Considering the amount of time it takes and the little control and profit for the author, why would anyone choose traditional publishing? Why wouldn’t you just self publish? My question exactly!
Because the world of self publishing has as many pros and cons.
Do It Yourself
Some people compare self-publishing to building your own house. Yes, you could probably google and learn everything you need to know to build your own house. But you’ll make a ton of mistakes in the process and it will take much longer than hiring someone. Self Publishing is a LOT of work. When you traditionally publish, you have a team working for you. You have multiple editors: content editors, line editors and copy editors. The time they spend on your manuscript is time you don’t have to spend. To self publish either you spend that time yourself OR you pay someone, up front, to edit. Editing is not cheap. A self published author should budget several thousand dollars for good editing.
Other things you’ll do yourself (or pay out of pocket to have done):
- design your book cover
- format and layout
- plan the interior design including font and any graphics or special features
- write your back cover copy
- get an ISBN
- You design your own cover or pay someone to do it.
When you self publish, you are your own marketing team. Some printers require the author to buy 500 or so copies of their book, which you want to do because you want to sell them, right? But then you have 500 books in your garage and you have to find a way to sell them. The marketing is often the factor that most discourages self publishing.
I think, and I know this is true for me and many authors, the big issue about self-publishing is VALIDATION. I crave the validation that I believe would come from being chosen by and agent and picked up by a major publishing house. I want or (have wanted) that STAMP of approval that my work is good enough to bear the name Harper Collins, Simon & Schuster, Penguin Random House, Hachette. I could sort of sail on the confidence that somebody else says I’m a good writer.
Autonomy, Speed, and Profit
One of the biggest pros of self publishing is the autonomy. You can get your book out much faster. You have full control over cover design and you keep 100% of profit (after your expenses). Most authors (even those traditionally published) discover that no one is going to promote and champion your book as powerfully as you will.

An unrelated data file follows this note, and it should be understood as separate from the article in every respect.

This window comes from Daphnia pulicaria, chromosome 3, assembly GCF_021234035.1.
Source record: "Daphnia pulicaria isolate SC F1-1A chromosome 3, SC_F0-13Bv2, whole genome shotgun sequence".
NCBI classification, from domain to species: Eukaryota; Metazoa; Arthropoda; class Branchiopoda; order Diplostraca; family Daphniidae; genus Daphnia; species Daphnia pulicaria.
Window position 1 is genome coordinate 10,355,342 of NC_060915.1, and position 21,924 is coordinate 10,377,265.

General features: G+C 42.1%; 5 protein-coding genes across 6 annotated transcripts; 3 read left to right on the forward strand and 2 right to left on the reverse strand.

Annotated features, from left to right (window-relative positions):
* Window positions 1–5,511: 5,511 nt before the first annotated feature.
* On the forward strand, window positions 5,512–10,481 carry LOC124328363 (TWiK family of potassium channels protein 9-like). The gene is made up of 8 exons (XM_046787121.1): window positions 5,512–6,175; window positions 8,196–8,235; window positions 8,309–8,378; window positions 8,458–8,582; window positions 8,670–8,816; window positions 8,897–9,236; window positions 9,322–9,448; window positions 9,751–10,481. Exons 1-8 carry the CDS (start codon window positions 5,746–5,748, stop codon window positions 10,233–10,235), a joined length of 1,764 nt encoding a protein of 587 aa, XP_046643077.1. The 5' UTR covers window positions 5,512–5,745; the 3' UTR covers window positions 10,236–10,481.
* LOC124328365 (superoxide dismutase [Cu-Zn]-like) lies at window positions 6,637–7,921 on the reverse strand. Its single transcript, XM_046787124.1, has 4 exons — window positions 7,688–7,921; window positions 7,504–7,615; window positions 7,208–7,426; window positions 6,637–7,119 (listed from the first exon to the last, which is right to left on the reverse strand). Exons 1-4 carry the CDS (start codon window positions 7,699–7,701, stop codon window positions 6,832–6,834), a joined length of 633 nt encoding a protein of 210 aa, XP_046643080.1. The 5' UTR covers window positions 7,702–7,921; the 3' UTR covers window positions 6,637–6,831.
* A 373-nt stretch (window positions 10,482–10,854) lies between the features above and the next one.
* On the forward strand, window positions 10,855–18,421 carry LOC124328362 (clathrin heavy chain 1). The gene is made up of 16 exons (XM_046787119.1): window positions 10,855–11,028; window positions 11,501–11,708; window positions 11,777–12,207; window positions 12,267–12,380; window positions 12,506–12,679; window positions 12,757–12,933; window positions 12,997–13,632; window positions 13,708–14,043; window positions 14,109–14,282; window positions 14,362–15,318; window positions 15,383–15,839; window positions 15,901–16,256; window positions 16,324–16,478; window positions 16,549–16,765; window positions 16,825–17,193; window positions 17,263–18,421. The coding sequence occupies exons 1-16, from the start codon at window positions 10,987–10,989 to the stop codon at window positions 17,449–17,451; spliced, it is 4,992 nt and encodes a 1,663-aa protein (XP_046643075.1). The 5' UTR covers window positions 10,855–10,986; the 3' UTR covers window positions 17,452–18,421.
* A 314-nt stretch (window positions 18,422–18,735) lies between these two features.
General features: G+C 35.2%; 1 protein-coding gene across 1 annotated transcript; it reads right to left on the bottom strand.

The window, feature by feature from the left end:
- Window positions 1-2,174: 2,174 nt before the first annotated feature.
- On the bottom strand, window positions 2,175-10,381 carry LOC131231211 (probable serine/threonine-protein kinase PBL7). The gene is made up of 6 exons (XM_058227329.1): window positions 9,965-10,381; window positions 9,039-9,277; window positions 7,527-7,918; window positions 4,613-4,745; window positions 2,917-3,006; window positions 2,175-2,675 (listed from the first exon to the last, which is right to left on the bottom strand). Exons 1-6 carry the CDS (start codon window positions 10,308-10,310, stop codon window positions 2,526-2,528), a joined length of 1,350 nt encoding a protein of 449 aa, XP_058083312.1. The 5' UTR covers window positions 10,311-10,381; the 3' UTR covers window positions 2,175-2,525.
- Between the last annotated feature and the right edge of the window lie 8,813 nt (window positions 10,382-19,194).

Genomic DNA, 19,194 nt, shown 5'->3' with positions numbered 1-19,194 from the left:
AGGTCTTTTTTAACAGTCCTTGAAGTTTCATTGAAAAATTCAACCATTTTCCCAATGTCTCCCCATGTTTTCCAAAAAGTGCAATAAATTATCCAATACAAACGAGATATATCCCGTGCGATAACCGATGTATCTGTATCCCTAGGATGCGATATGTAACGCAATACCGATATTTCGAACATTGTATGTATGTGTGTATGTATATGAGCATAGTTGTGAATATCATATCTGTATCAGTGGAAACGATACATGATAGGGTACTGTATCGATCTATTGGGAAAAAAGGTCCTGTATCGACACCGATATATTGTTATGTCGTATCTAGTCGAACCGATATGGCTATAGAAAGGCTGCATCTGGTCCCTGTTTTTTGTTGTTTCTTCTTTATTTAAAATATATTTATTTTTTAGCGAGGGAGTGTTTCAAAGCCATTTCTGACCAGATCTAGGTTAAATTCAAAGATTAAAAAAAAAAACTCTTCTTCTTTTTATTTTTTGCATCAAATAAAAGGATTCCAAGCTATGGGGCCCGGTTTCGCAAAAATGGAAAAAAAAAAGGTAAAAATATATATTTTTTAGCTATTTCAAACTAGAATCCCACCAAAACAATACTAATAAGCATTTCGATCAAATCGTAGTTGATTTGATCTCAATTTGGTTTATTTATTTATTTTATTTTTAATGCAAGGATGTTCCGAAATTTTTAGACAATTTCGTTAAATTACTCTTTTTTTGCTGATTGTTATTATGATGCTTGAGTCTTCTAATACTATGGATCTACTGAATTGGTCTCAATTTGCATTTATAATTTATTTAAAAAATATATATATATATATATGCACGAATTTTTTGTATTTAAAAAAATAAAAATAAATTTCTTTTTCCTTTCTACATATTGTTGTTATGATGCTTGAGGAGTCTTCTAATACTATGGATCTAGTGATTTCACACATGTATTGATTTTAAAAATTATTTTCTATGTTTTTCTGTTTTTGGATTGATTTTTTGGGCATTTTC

So, self publishing is a big investment of time and money. Essentially you are taking a gamble on yourself. However, with Kindle Direct and other print on demand services, you no longer have to buy hundreds of book copies and store them in you garage.
https://medium.com/@skooloflife/self-publishing-vs-traditional-publishing-the-pros-and-cons-89ab2c9d53a8To Self Publish or Traditionally Publish: That is the QUESTION!!!
Sara Gruen, author of Water for Elephants said, “If I had known how hard it would be to publish a book, I would have never started.”
I can so relate. I would have never predicted I would be here, 10 years after my first writing class, still working every day to 1) become a skilled writer and 2) decide the best way to get my writing off of my hard drive and into your hearts and hands.
Writing is like showing up in a boxing ring and getting punched in the face over and over and then coming back for more the next day and the next day and the day after that.
Why do I do it? Why does anyone do it?
For me, writing is the manifestation of my hope for connection. It’s putting my thoughts and my human experience out there to see if anyone else thinks and feels the same way. Writing is my way to feel that I’m not alone in this world, which is strange to say because the writing process is so isolatory. Mostly I write because I so intuitively feel the power of story to build empathy, understanding, to connect us.
Mary Karr, author of the memoirs Liars club, Cherry, and Lit said, “ We are all hardwired in moments of empathy to see ourselves in another. Hearing each other’s stories actually raise our levels of the feel-good hormone oxytocin, which is what nursing mother secrete when they breastfeed—what partly helps them bond with their young. It helps to join us together in some tribal way.”
Mary Karr also said, “I don’t write because I want to, but because it’s better than the angst over not writing.”